Touching on Ridgway’s comments, Jaynean Leaupepe, Business Development Manager, Arrow ECS Australia and New Zealand - a IT security distributor - believes partners should work closer with risk management teams in a bid to help further the security conversation across an organisation, thus making it a greater business priority.
“Partners should examine the risks of an organisation and ask the key question, “what is the business trying to achieve?” she adds. “Until partners fully understand the requirements of a business, they can’t begin to help solve the problem.”
Onus on Partners?
Looking across from the vendor fence, Sikking accepts that it is “extremely difficult” for a distributor to turn the conversation around when a customer rings up with a ready made wish-list.
Alluding to the common sales theory that over half of a typical purchase decision is made before a customer even talks to a supplier, Sikking believes that consequently, “the onus lies with the partners.”
“The decision is already made by this point so it’s down to the partner to drive those questions with the customer and impact decisions earlier,” he says. “The partners must sit down with customers and have a much wider security discussion because at the end of the day, vendors are a bunch of technology companies trying to sell their own individual solutions.
“Of course, for partners the real struggle lies and trying to provide that additional value layer but it’s about driving this through your long-standing relationships with customers and utilising the enablement programs of vendors to get your message across.”
In an ideal world, Sikking says that Cisco, or FireEye, or Webroot, uncovering business problems would help move the discussion along, but in circling back to the first topic, “there’s a lot of people in the industry who don’t want you to lift that rock.”
Onus on Vendors?
Green, in representing Datacom, counters with the view that “security is a not a product sell.”
“We see behaviour from some vendors in the market, and maybe we are all accountable in this respect, that is detrimental to the work of partners,” he adds. “What vendors must recognise is that partners are in contact with vendors providing different technologies, who are constantly claiming that ‘ours is faster, better and cheaper’ and wondering why we don’t implement their solutions.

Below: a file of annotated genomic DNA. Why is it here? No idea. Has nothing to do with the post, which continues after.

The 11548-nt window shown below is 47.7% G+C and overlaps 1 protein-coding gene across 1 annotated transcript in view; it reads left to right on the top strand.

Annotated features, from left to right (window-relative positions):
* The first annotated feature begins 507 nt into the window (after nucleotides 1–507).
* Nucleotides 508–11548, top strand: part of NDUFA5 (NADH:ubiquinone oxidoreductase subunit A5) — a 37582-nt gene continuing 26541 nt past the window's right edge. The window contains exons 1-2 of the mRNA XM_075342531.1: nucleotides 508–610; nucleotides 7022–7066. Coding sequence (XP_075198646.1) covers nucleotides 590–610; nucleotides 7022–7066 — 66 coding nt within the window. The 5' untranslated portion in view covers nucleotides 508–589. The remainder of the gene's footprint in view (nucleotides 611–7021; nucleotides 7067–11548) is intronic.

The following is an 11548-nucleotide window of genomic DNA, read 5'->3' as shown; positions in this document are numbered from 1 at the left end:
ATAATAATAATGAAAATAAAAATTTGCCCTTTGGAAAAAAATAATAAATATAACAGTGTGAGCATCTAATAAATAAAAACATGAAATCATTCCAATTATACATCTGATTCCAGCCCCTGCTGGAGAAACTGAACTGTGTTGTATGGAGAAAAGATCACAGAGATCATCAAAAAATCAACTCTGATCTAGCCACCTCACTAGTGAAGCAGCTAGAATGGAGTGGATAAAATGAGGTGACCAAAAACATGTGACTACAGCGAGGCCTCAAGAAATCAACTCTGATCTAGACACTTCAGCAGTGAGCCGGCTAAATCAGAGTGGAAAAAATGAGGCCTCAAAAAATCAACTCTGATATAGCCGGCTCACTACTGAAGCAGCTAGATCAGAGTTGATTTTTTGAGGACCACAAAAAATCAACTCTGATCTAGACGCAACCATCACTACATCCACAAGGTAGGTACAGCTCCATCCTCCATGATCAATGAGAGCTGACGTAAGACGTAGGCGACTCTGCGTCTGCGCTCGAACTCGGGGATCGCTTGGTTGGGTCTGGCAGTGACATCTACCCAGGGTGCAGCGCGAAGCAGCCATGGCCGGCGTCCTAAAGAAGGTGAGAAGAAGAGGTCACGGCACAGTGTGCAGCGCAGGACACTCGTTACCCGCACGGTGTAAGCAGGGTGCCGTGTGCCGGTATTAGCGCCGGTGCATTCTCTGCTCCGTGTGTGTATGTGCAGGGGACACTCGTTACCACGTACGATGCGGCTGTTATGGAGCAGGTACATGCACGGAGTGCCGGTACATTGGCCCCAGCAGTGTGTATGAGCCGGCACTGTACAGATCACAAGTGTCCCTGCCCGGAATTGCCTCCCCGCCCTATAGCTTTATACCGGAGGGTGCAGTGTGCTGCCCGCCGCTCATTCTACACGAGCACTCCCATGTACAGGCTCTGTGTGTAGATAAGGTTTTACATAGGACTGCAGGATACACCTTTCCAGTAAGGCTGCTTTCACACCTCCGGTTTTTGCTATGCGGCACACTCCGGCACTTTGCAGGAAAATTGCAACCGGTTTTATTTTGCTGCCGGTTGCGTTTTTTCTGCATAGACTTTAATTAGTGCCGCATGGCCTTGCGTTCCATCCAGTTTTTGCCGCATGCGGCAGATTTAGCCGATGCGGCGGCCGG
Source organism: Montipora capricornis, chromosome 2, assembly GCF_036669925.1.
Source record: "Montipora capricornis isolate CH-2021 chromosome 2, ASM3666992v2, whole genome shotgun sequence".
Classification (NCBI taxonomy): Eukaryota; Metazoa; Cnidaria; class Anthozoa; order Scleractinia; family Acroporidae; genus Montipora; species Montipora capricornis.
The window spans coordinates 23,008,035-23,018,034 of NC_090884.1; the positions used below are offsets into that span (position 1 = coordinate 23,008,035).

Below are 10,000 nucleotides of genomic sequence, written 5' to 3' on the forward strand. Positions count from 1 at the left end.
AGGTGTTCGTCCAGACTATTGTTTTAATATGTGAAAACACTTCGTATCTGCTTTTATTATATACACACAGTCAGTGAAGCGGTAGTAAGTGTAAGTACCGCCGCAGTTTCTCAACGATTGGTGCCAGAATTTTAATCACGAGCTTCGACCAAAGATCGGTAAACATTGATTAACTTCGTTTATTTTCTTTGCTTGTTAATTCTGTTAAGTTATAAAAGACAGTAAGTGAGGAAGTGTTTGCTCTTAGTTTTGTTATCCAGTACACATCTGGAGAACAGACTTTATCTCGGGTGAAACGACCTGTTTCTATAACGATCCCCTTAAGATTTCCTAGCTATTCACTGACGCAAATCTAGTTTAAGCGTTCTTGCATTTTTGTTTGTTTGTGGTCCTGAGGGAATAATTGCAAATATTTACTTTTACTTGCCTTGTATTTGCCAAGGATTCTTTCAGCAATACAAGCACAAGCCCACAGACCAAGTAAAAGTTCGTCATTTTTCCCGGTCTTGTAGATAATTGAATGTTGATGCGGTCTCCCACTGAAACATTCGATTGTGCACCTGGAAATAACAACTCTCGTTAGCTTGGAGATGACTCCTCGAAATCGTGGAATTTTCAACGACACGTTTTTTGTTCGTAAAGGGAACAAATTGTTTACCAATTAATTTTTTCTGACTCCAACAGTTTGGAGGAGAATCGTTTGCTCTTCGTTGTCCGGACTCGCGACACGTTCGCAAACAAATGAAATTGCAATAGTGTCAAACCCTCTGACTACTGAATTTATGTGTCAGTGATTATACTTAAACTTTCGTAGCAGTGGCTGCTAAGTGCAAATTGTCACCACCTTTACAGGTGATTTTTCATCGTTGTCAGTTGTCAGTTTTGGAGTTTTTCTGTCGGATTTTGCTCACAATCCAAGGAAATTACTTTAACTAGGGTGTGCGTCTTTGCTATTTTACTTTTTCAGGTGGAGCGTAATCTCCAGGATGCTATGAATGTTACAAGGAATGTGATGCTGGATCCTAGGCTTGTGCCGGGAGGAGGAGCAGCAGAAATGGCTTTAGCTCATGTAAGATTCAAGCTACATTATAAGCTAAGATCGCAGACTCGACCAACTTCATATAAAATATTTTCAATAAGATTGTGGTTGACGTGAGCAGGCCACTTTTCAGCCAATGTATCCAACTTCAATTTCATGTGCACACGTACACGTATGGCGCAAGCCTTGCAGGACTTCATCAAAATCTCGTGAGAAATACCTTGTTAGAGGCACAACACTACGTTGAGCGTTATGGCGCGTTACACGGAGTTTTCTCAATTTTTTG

“There might be a case on the better speeds and feeds but there’s a much bigger picture to consider. What about training, servicing and processes needed to implement those skills? It’s never a simple rip out the product and replace.”
As a result, Green believes there must be a “degree of pragmatism” in the process around how vendors represent a particular product.
“I believe it’s crucial to architect new ways to approach business,” he explains. “Vendors must recognise that it isn’t always about meeting this month’s quota, it’s actually about saying we have to construct a longstanding service together. It might be a 2-3 year relationship that needs to take place but there is room to work out how we can share the risk and turn a dollar.”
Delving deeper into Green’s comments, Sikking adds that the industry has witnessed a “massive shift” from vendors moving to consumption based models.
With customers now paying according to the resources used, Sikking says security is now being delivered as-a-service, in line with industry predications.
Two years ago, research analyst firm Gartner predicted that cloud-based security services market, which includes secure email or web gateways, identity and access management (IAM), remote vulnerability assessment, security information and event management would hit US$4.13 billion by 2017.
The growth, as forecast by Gartner, is likely to come because of the adoption of these cloud-based security services by small- to-mid-sized business (SMB) in particular.
“Rather than sell a product or vendor name to a customer, it’s important to look at selling a service instead,” adds de Wet.
This, according to Sikking, signals a move to a more outcomes based approach, which subsequently “shifts the risk from the customer to the provider.”
“If the outcome is what customer is looking for, the difficult arises from all of the risk pushing back onto the provider,” Sikking adds.
Irrespective of whether the solution is “red, green or blue”, if vendors help partners examine the solution and ensure it delivers the best outcome for the customer, then in the eyes of Debbie Proffit, National Vendor Manager, Westcon New Zealand, that will be the key market differentiator.
“Challenges for resellers in the security market are to a degree no different to that of the data centre or unified communications markets,” Proffit observes. “But at Westcon we find our most successful vendors are the ones who spend time relaying information and education through the channel to the customer, rather than simply trying to sell a product.”
In having the final world, Barton believes that the partner role in New Zealand has never been more crucial, and as changing face of the security landscape continues to shift the goal posts and impact the market, partners that can help deliver technology as-a-service can excel.
“These sorts of partnerships are becoming even more important today,” he concludes.
For an overview of the New Zealand security market, and the threats and challenges within it, check back to the first story by clicking here